Premier Christy Clark introduces UBC president Santa Ono (right) as the province's advisor on innovation

BC VIEWS: Politicians can’t direct innovation

Ottawa has more than 140 programs to encourage innovation, and B.C. is getting on the bandwagon

The core of the new federal budget is an “Innovation and Skills Plan” to encourage business investment and jobs in Canada.

This is the second budget of the Justin Trudeau government, which means the second year of borrowing and spending billions for “infrastructure” with little to show for it so far. I have no argument with skills training, a must in our fast-changing economy. But what about this “innovation” business, and is it really the business of governments?

According to the latest Trudeau budget, innovation will help move Canada beyond reliance on our “rich natural resources,” and of course “grow the middle class.”

One of the headings is “Program Simplification,” which tells you where this is all going wrong.

“The Government of Canada’s vast array of innovation programs makes it difficult for business to find and secure the support they need,” it says. The more than 140 existing programs will be reviewed.

Yes, Ottawa has been trying for a long time to move us beyond “hewers of wood and drawers of water,” to use the decades-old cliché. Stephen Harper gave us a $400 million “Venture Capital Action Plan,” seed money to attract private capital to startups.

Trudeau doubled down last year with $800 million to create “clusters” of universities, business and government to spawn the next Silicon Valley. This year, Ottawa has dedicated $950 million to grow “superclusters,” which Innovation Minister Navdeep Bains assures us are “job magnets.”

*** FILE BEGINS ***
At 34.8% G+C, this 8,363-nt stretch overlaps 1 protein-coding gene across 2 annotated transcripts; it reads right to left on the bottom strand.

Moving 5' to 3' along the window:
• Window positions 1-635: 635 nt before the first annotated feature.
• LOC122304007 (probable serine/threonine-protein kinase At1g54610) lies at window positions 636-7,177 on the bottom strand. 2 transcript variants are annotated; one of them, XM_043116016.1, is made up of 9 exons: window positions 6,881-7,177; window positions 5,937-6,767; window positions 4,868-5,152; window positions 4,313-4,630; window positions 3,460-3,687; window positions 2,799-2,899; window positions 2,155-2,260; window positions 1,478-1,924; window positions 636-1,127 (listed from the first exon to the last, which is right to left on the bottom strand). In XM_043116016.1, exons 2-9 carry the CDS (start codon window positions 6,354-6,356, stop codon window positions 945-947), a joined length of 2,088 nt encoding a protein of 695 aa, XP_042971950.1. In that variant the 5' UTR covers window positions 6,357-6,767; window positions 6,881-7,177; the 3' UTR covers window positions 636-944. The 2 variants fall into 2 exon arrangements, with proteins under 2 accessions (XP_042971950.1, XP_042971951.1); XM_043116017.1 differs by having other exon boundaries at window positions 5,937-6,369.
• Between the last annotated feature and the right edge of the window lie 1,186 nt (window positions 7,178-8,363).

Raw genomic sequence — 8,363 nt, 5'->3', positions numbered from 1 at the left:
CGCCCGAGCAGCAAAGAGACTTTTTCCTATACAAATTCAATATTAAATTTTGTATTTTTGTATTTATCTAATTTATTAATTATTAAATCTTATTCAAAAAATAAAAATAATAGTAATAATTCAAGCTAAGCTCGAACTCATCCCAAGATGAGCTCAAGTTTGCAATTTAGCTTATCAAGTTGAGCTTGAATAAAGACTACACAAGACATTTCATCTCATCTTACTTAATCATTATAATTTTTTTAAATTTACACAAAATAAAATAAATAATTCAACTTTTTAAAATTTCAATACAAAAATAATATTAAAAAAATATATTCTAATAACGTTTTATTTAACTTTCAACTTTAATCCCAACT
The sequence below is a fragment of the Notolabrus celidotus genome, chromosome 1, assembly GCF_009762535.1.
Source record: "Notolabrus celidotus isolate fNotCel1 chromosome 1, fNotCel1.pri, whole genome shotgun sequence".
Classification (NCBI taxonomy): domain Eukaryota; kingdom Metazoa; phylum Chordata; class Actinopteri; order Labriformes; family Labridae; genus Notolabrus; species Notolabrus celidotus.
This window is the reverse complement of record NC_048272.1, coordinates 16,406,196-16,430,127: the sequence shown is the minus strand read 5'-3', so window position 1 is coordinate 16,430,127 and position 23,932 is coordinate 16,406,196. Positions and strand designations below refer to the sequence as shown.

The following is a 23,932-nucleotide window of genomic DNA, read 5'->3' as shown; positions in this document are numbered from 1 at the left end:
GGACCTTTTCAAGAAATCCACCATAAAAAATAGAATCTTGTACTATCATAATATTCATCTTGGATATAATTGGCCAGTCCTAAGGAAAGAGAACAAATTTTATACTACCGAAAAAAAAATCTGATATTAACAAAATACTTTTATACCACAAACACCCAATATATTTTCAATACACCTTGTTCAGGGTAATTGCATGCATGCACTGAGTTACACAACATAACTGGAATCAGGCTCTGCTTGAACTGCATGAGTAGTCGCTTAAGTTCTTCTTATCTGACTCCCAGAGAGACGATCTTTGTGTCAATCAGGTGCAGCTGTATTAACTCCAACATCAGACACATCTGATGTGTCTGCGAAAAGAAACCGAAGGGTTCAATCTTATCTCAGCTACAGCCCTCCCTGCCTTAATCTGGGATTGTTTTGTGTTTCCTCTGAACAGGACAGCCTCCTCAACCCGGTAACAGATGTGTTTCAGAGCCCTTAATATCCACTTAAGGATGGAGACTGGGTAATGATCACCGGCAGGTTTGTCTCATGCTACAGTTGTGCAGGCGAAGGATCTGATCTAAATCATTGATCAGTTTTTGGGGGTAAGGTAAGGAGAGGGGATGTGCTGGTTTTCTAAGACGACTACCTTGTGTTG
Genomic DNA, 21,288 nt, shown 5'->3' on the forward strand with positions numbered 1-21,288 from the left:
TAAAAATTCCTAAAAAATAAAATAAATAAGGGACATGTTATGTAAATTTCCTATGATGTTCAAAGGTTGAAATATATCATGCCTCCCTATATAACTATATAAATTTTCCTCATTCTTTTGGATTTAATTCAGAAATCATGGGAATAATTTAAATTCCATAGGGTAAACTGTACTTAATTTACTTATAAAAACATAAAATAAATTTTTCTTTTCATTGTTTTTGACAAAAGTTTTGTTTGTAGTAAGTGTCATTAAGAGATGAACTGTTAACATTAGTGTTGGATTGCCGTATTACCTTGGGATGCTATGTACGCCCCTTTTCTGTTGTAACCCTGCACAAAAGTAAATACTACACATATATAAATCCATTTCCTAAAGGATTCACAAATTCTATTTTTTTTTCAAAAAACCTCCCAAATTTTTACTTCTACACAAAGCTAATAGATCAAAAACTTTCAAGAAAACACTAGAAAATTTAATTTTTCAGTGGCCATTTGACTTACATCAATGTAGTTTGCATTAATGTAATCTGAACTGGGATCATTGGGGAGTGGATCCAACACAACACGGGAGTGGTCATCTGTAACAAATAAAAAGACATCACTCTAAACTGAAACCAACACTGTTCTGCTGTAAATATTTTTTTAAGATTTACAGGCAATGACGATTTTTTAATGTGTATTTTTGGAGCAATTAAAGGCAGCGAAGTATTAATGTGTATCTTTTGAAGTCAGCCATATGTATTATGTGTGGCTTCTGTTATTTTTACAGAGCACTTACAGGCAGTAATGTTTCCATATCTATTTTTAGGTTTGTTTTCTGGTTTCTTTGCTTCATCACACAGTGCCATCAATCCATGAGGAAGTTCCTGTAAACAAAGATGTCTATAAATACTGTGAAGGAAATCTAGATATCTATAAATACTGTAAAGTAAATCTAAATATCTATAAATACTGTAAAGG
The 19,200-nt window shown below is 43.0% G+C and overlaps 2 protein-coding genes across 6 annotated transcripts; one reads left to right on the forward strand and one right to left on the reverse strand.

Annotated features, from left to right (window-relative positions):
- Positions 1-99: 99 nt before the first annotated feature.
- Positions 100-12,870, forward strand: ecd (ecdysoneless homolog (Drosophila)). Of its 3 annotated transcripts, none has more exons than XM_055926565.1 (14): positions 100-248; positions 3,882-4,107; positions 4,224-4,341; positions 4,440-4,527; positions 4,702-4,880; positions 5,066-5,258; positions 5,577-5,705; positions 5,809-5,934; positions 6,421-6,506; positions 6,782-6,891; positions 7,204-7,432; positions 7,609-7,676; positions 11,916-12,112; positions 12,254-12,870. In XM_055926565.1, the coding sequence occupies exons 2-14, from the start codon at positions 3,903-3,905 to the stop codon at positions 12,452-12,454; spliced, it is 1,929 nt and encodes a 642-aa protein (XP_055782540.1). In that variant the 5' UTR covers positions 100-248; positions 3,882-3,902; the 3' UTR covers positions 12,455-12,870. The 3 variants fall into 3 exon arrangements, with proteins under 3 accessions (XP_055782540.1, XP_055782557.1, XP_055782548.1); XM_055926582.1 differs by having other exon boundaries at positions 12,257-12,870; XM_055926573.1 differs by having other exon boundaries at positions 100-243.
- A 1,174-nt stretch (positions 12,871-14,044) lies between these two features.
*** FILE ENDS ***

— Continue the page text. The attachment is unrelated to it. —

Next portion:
Alas, Canada sucks at innovation, and producing entrepreneurs. Everything from our auto industry to our environmental movement consists mainly of American branch plants.

We’ve had a few breakout successes, like BlackBerry, but now Canadians mostly laugh at how un-cool they are. And while taxpayers’ money keeps pouring into this “vast array” of programs, business investment in research and commercialization still lags behind.

B.C.’s got innovation fever too. In January, Premier Christy Clark re-launched her “jobs plan,” a flexible beast that isn’t so much about natural gas exports right now as new technology, climate change and yes, innovation.

Clark appointed UBC president Santa Ono as the government’s chief advisor on innovation. He’s got clusters on his mind, no doubt.

NDP leader John Horgan hasn’t shown us much on innovation yet, but give him time. It’s the hot political fashion trend this spring.

Green Party leader Andrew Weaver is clustering as we speak. He launched his “innovation and sustainable enterprise plan” in Vancouver last week, starting with an “emerging economy task force” to start work as soon as a BC Green government takes over.

There will be $20 million a year “to support ideation, mentoring and networking at post-secondary institutions,” $50 million for “business incubators” and “accelerators,” and $70 million over four years “to leverage seed or angel funding.” (No, I don’t know what ideation is either.)